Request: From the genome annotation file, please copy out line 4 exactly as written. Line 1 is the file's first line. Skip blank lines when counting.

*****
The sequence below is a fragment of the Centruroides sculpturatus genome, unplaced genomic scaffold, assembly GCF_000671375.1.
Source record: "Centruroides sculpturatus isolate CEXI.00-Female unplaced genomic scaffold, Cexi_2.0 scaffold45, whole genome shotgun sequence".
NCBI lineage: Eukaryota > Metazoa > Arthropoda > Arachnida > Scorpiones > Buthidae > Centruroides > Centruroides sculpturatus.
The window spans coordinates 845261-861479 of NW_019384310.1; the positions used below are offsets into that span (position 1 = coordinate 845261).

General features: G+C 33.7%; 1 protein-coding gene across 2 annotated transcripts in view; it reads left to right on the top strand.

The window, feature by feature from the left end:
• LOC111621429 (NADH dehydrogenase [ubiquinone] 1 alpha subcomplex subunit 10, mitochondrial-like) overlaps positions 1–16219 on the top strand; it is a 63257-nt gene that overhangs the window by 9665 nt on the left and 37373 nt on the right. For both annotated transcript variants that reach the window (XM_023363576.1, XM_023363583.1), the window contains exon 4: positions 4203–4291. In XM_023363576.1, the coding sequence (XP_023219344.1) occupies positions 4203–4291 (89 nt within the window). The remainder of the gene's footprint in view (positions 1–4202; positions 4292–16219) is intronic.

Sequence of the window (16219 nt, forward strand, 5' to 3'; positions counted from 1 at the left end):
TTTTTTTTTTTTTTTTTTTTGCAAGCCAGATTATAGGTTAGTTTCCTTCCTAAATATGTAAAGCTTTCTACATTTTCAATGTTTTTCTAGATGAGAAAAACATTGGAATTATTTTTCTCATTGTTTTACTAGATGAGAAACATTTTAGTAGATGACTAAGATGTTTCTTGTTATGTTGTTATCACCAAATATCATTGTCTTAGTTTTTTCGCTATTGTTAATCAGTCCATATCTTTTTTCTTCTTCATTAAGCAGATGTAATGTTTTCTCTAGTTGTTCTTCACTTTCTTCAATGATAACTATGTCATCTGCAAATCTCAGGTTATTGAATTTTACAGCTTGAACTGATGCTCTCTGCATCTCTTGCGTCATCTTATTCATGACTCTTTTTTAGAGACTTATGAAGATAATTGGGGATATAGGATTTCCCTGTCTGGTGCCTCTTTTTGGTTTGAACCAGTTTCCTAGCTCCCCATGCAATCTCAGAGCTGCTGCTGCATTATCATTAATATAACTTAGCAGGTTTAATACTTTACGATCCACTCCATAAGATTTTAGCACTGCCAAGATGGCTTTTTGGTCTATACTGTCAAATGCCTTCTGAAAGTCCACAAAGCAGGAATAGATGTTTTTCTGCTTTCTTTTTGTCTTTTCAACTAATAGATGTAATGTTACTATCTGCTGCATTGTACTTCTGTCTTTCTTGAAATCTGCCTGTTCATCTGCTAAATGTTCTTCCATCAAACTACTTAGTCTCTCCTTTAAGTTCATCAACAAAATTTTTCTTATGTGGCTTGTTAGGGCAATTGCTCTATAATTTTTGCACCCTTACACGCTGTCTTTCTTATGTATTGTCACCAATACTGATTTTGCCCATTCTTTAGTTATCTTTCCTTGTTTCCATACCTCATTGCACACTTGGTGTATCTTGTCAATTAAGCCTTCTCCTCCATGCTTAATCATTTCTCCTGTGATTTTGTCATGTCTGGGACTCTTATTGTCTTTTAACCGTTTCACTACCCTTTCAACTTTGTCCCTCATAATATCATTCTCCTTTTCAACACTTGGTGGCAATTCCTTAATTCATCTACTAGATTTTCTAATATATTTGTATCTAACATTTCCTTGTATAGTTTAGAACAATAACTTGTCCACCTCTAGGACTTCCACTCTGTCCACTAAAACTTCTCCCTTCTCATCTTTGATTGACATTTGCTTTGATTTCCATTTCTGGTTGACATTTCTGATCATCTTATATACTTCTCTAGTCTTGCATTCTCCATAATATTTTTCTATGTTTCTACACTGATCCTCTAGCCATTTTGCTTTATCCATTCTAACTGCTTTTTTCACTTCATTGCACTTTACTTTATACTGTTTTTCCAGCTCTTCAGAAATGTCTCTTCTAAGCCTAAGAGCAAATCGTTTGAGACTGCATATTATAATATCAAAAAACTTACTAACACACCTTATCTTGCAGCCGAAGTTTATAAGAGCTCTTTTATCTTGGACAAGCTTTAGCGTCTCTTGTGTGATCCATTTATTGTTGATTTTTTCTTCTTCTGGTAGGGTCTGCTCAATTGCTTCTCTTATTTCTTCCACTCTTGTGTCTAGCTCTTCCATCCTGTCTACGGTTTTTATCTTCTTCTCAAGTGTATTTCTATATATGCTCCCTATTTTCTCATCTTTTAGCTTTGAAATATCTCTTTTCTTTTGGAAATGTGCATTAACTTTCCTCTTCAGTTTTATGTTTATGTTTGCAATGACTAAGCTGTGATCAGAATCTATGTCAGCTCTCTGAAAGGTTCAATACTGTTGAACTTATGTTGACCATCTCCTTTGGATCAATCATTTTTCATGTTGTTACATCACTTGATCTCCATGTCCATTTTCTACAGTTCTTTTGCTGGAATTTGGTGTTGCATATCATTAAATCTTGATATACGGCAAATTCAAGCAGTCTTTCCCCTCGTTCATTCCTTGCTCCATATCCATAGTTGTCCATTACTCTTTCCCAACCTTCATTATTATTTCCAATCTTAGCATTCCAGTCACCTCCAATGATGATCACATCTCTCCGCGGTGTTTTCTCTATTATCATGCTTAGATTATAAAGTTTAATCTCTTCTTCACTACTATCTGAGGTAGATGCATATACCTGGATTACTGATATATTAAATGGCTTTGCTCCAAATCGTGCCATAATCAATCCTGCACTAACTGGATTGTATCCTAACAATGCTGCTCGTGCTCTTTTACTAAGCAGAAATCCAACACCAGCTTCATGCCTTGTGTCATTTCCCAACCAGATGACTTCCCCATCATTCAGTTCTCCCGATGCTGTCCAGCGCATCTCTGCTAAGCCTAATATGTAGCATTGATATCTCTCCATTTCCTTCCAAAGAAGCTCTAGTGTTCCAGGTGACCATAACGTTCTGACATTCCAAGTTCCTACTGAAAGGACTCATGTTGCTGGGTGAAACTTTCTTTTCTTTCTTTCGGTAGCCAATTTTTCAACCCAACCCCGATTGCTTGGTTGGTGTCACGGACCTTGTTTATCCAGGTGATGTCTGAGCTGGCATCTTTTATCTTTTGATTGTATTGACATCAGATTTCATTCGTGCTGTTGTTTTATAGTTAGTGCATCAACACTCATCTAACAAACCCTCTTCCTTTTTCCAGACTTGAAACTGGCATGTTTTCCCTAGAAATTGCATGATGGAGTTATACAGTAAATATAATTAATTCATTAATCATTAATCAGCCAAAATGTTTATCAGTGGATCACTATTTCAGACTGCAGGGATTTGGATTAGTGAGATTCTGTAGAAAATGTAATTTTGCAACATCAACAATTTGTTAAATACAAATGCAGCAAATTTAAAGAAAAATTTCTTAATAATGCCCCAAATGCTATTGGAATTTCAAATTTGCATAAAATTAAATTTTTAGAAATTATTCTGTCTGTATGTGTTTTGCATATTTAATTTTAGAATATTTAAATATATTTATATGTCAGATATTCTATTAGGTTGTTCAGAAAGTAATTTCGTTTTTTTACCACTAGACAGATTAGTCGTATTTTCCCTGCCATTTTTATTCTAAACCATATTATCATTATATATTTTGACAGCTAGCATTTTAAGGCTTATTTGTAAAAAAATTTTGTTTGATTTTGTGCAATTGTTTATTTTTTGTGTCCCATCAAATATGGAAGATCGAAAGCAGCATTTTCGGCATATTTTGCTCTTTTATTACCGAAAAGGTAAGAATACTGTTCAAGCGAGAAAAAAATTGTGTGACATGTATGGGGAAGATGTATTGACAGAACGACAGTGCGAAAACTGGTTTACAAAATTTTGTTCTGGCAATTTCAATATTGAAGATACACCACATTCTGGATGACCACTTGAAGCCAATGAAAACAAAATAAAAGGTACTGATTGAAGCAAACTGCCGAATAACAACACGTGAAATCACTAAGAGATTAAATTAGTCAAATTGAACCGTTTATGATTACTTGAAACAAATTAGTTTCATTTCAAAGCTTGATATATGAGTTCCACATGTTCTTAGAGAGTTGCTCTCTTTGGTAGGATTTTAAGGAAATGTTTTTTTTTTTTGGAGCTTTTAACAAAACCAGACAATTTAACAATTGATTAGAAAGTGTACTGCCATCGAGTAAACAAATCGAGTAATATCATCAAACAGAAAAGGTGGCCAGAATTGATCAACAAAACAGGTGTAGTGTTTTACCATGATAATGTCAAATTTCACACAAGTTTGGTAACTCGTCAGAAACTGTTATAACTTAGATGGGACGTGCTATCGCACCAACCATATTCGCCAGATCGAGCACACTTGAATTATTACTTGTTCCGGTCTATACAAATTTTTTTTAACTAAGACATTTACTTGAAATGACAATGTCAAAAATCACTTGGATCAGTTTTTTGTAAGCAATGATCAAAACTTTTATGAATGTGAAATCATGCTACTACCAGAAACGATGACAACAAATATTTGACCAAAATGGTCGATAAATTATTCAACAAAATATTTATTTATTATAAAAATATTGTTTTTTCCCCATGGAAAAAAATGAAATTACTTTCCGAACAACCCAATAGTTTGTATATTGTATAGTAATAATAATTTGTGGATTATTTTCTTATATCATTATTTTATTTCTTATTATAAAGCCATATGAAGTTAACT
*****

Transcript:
The window spans coordinates 845261-861479 of NW_019384310.1; the positions used below are offsets into that span (position 1 = coordinate 845261).